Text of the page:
In Australia, someone suffers a stroke every 19 minutes and it is one of Australia’s biggest killers.
In addition, nearly half of all survivors of stroke are expected to experience a recurrent cardiovascular event within 10 years.
In a study from Monash University, scientists found how critical it is for survivors of first-time stroke to take medications on an ongoing basis, with new findings highlighting long-term links with survival.
Specific medications help to prevent stroke recurrence, but adherence to these agents is often suboptimal among patients.
In the study, researchers used linked data from 8,363 adult patients who survived a first stroke between July 2010 and June 2014, with follow-up for a further three years.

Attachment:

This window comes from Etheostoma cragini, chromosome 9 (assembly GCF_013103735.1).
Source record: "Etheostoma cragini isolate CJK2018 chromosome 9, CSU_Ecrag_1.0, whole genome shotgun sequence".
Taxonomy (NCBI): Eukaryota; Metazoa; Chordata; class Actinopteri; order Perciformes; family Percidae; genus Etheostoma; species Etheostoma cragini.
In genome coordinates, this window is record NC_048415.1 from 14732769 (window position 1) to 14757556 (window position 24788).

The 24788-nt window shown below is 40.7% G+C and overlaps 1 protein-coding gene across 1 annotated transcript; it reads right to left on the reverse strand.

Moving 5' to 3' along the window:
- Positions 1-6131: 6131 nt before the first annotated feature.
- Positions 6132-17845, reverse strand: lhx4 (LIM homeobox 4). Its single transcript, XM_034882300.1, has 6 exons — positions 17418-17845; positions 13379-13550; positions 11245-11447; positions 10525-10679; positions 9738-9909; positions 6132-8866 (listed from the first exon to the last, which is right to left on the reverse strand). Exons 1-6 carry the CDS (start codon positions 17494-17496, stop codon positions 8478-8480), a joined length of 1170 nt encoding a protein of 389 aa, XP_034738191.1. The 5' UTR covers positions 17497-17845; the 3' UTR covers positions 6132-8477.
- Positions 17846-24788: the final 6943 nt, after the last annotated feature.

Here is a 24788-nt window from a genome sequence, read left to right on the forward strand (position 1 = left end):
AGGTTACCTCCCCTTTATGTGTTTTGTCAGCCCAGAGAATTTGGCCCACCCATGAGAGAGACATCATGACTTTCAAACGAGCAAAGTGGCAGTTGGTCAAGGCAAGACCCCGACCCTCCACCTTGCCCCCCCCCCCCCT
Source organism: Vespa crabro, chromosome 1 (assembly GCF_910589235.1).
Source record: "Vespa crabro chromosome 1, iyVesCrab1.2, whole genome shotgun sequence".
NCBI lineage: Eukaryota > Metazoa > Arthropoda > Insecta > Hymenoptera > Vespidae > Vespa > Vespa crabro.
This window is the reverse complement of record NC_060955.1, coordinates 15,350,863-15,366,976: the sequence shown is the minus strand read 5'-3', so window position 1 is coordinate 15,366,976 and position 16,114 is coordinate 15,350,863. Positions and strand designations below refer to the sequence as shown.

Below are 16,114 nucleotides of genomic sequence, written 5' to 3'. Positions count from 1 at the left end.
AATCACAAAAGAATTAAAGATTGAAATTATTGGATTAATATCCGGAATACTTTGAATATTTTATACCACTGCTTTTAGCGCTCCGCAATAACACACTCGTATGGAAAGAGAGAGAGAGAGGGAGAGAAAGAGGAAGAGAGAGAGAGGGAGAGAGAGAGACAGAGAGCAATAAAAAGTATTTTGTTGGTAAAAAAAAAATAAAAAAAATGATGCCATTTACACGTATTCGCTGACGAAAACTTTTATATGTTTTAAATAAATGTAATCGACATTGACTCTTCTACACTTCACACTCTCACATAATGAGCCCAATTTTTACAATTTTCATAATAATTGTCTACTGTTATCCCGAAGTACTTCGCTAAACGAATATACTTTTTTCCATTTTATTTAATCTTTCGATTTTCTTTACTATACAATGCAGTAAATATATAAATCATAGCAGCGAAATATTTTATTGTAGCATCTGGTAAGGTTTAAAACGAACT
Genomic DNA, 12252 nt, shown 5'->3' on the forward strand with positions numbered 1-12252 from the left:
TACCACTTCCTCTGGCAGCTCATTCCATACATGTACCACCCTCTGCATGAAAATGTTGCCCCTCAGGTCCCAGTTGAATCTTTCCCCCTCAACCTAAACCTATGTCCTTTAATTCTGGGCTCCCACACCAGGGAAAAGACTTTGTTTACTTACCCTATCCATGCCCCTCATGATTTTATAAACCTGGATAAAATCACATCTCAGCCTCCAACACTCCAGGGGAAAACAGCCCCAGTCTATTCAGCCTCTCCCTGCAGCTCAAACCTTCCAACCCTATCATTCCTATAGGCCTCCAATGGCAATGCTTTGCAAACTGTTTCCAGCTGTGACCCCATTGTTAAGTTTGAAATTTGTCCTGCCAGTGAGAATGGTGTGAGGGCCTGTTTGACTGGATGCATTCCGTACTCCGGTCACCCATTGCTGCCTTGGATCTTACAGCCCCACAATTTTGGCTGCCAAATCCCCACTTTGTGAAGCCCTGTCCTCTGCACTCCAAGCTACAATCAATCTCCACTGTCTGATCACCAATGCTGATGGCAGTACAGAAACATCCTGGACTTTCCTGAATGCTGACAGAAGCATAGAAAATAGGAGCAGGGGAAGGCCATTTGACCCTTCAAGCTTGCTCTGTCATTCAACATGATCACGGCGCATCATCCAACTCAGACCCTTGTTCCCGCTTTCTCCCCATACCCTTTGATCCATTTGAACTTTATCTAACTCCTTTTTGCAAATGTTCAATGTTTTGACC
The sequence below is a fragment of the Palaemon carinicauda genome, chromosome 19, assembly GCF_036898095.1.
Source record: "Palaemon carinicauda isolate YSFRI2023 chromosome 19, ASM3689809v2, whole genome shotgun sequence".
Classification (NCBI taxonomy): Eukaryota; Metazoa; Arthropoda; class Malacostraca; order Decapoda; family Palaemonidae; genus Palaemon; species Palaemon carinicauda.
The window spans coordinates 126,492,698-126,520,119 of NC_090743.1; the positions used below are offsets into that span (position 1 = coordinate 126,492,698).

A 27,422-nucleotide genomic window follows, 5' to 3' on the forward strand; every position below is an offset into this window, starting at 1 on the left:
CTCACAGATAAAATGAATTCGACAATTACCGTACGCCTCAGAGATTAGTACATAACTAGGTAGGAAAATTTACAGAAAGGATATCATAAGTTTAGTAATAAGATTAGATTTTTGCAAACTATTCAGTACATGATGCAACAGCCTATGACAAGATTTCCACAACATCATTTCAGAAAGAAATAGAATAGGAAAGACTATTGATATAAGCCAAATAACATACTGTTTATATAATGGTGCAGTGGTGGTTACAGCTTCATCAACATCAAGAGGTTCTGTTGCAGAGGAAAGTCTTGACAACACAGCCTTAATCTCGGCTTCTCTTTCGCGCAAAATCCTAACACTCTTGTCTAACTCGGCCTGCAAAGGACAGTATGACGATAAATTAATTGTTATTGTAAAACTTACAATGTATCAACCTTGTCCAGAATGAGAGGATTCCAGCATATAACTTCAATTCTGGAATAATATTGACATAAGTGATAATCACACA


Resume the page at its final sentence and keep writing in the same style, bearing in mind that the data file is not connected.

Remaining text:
They found for patients with one-year adherence above 60%, each 10% improvement in adherence was linked to a 13–15% reduction in the death risk.
The team says there are several factors associated with a greater chance of continued use of secondary prevention medications:
Provision of medication on hospital discharge, regular contact with a primary care physician, and specialist physician contact.
These findings represent important implications for practice by highlighting the value of efforts to improve medication adherence post-stroke, even among patients with near-perfect adherence.
If you care about stroke, please read studies about what to eat for stroke prevention, and small surgery can prevent strokes in people with heart issues.
For more information about stroke, please see recent studies about drug combo that can cut risk of stroke and heart attack by half, and results showing MIND diet could slow down cognitive decline after stroke.
The study was conducted by Monique Kilkenny et al and published in Stroke.
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